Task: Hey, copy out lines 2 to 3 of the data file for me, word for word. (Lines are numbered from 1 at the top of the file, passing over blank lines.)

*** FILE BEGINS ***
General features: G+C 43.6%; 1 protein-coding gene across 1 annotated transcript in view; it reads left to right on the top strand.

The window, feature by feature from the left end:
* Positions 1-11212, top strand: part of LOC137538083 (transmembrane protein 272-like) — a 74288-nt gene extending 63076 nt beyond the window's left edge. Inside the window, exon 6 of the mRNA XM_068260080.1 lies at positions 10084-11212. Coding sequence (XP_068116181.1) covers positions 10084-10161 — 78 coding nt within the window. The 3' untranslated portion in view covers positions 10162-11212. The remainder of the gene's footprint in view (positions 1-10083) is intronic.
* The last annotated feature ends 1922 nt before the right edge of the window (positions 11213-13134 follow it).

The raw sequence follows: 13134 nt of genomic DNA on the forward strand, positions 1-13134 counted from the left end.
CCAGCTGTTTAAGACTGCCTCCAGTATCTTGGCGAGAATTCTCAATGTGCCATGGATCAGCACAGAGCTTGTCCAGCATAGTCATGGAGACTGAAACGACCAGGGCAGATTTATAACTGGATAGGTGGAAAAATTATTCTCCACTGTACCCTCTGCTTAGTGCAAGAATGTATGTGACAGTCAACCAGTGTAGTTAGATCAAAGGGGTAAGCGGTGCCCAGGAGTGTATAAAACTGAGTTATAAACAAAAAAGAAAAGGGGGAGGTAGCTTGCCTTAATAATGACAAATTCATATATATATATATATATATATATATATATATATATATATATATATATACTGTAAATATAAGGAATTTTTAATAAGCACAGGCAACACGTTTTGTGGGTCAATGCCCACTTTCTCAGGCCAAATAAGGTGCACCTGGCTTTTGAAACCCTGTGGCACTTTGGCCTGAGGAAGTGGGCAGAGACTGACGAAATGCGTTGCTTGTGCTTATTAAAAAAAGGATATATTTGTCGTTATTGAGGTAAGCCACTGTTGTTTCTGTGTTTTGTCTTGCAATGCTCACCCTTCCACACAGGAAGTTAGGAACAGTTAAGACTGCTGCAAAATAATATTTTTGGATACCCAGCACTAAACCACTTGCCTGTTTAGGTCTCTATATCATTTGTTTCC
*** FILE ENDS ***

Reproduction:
The window, feature by feature from the left end:
* Positions 1-11212, top strand: part of LOC137538083 (transmembrane protein 272-like) — a 74288-nt gene extending 63076 nt beyond the window's left edge. Inside the window, exon 6 of the mRNA XM_068260080.1 lies at positions 10084-11212. Coding sequence (XP_068116181.1) covers positions 10084-10161 — 78 coding nt within the window. The 3' untranslated portion in view covers positions 10162-11212. The remainder of the gene's footprint in view (positions 1-10083) is intronic.